Is it okay to copy? Intellectual property, learning and development

In Tuesday’s post on China’s industrial policy I mentioned the country’s lack of enforcement of Intellectual Property Rights (IPR) as a feature of its development. The US in particular, but also other rich countries, have complained about this for many years.

IPR policy, such as the creation of patents, is intended to encourage innovation by allowing firms to reap profits from the creation of new knowledge and therefore provide them with incentives to innovate. This sounds like a good thing. But managing an IPR regime requires careful judgement. If new ideas are protected for only a short period, firms may not have sufficient monetary incentives to innovate; if they are protected for too long, competition will be stifled and the diffusion of the innovation across the relevant sector or economy, as rival firms compete for a share of the market by copying or adapting it, will be slowed.

Badly designed IPR regimes can therefore slow growth in economy-wide productivity. Innovating firms often have an incentive to lobby policymakers to introduce lengthy and comprehensive patent protection, to their benefit, but to the detriment of the economy and society as a whole. Continue reading

Advertisements

Industrial policy and Chinese development

The rapid growth and transformation of the Chinese economy since 1978, when policymakers began a programme of economic reforms, has been extraordinary. Up until the last few years, GDP growth averaged around 10% per year, lifting hundreds of millions out of poverty. This represents the largest episode of poverty reduction in human history. China, as the largest manufacturing nation, has become the ‘workshop of the world’.

With a population of 1.4 billion, and an economy relatively open to international trade, these changes have and will continue to have an enormous impact on the rest of the rest of the world. For this reason, we should take a great interest in China’s continuing evolution.

Donald Trump, both on the campaign trail and since becoming US President, has placed great emphasis on getting some sort of ‘better deal’ between the US and Chinese economies. His administration has criticised China for taking advantage of the US on trade and the use of technology. But should China’s rise be a worry in these respects? Or is the US being hypocritical? In fact today’s rich countries all intervened in the economy and used forms of trade, industrial and technology policy to promote their growth and enable periods of ‘catch up’ with those at the frontier. China has been no exception. Continue reading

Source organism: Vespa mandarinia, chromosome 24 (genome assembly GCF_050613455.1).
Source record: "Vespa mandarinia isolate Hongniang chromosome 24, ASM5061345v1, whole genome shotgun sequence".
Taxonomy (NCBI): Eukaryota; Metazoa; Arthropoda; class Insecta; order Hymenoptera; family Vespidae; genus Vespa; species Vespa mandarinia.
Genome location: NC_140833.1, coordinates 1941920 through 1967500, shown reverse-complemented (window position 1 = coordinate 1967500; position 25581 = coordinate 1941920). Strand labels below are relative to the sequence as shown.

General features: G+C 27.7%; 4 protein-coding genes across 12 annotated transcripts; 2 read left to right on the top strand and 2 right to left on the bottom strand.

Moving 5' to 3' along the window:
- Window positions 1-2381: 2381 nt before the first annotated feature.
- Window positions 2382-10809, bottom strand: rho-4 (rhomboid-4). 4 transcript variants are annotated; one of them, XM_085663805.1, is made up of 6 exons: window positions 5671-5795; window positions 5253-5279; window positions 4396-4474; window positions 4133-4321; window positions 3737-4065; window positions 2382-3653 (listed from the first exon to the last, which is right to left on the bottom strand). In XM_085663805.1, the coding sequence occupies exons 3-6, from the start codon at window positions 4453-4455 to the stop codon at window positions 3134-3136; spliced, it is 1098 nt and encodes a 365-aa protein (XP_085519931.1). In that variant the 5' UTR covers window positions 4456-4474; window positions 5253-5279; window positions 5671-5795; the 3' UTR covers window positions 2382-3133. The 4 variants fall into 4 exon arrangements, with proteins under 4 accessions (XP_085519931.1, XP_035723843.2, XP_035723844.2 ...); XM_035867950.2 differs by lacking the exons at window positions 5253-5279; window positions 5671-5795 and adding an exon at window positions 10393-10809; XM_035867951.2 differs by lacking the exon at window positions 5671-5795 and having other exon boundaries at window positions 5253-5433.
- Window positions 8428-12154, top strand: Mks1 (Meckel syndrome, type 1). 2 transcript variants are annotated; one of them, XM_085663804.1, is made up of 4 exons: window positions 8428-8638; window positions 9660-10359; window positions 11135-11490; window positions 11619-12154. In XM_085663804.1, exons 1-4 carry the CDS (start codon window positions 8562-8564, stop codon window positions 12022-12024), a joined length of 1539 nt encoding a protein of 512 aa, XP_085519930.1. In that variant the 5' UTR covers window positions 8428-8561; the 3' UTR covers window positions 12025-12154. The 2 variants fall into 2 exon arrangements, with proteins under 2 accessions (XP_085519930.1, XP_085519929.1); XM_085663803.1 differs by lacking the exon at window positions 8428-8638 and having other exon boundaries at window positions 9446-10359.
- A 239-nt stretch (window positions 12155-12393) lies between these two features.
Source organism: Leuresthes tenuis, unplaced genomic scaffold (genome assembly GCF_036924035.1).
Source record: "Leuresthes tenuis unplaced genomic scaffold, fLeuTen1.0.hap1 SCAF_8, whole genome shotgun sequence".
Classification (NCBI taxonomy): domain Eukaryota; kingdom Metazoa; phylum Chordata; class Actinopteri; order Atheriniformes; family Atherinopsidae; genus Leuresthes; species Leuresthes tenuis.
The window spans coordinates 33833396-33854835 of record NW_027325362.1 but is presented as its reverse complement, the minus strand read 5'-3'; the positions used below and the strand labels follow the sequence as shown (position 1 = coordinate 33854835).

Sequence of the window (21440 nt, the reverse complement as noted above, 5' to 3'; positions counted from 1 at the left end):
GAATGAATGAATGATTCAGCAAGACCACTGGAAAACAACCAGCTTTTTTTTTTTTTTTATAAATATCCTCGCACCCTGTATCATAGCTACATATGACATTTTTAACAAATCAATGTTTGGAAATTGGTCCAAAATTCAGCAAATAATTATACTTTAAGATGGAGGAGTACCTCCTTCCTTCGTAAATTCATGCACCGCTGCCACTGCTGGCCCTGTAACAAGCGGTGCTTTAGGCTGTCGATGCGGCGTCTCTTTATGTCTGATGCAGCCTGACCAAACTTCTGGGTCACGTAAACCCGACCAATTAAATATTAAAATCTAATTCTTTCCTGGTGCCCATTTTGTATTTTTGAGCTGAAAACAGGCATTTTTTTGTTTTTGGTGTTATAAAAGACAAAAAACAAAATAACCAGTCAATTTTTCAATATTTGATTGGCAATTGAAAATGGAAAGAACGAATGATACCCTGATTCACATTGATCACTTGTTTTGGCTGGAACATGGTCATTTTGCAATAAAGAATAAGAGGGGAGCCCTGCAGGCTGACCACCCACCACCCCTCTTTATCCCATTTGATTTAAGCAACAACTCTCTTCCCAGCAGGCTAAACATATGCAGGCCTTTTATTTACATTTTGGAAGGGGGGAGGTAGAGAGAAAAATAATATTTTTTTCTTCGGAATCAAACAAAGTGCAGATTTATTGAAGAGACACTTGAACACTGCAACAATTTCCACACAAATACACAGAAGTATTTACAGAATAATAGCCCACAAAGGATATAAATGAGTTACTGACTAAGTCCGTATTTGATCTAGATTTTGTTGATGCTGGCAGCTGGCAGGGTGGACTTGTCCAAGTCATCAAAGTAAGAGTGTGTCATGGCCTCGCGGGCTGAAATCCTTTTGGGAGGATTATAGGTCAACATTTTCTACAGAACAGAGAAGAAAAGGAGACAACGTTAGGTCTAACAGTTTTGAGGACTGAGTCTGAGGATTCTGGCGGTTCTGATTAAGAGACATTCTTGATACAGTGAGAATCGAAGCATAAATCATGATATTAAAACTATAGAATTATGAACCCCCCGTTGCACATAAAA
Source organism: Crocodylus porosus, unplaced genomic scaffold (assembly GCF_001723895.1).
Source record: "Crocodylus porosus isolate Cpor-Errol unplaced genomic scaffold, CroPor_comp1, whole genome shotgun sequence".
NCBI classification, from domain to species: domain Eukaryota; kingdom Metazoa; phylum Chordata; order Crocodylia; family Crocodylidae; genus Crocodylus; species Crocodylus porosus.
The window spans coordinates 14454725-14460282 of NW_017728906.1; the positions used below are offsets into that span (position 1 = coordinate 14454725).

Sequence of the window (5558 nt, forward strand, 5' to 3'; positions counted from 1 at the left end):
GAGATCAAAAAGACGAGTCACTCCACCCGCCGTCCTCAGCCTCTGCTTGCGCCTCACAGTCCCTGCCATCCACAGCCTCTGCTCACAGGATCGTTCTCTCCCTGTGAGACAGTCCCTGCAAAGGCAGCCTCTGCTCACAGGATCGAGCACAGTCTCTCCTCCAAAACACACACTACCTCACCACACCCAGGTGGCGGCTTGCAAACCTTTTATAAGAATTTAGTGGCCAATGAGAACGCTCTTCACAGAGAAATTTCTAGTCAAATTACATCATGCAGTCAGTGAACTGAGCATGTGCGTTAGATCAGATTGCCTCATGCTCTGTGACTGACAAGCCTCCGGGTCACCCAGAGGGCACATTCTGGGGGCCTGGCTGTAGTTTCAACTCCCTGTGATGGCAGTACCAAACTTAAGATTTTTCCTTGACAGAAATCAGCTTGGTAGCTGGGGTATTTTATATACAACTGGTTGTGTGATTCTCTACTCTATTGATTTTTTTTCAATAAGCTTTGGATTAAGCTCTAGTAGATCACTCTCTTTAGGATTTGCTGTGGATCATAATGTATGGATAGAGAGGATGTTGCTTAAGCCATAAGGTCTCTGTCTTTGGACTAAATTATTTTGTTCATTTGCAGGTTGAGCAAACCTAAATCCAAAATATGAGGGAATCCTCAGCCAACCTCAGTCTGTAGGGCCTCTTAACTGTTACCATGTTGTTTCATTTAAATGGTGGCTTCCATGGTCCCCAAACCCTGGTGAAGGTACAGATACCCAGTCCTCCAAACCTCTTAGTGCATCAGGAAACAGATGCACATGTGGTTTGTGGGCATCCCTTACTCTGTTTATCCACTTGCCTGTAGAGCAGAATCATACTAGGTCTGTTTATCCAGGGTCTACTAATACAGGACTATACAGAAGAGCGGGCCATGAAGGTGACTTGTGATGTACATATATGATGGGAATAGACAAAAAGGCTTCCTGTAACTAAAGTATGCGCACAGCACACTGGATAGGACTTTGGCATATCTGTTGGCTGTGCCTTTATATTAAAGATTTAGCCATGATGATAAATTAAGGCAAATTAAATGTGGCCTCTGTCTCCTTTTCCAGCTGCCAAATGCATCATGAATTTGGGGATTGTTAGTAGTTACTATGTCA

Karl Marx – an intro

Following last week’s brief introduction to Keynes, here is one for Karl Marx, along the same lines. This year is the 200th anniversary of Marx’s birth and his work remains important to an understanding of the modern world.

I found this video interesting as it contains some ideas and perspectives on Marx that I hadn’t come across before, so it is well worth viewing.

As the narrator explains, much of Marx’s writing was on capitalism rather than what should replace it, at least in any detail. His magnum opus, Capital, is hard-going but remains an extraordinary achievement, while his and Engels’ earlier work, The Communist Manifesto, is pretty short but also very much a fiery and passionate diatribe.

Marx praised capitalism’s productive powers and, remarkably, predicted that it would sweep the world. He was also its foremost critic, and the video does a good job of outlining many of the flaws he identified.

John Maynard Keynes – a brief intro

Here is a nice video introduction to the life and work of John Maynard Keynes, whom many regard as the greatest economist of the 20th century. Keynes’ goal was to save the capitalist system from its worst defects, particularly mass unemployment, through intelligent government interventions, at both the national and international level. For Keynes, it was more about economic reform than revolution.

As an economics student I was strongly influenced by leftist Keynesian ideas, which I later found out are broadly termed post-Keynesian. I often tried to make that come across in my essays. Some of my teachers didn’t like that, as such ideas tend to be outside the mainstream.

Since then, I have explored political economy more widely, including the work of Marx and modern-day Marxists. I have become a little disillusioned with Keynesian policies, or at least the prospect of our political masters coming together to put them into practice. I now see industrial and social welfare policies as equally important at the national level, both for the developed and developing nations.

As a result, I have become less of a post-Keynesian, and more aware of the limits to successful interventions under capitalism. I try to be more flexible ideologically, but I still find Keynesian ideas useful and they remain important to progressive thinking.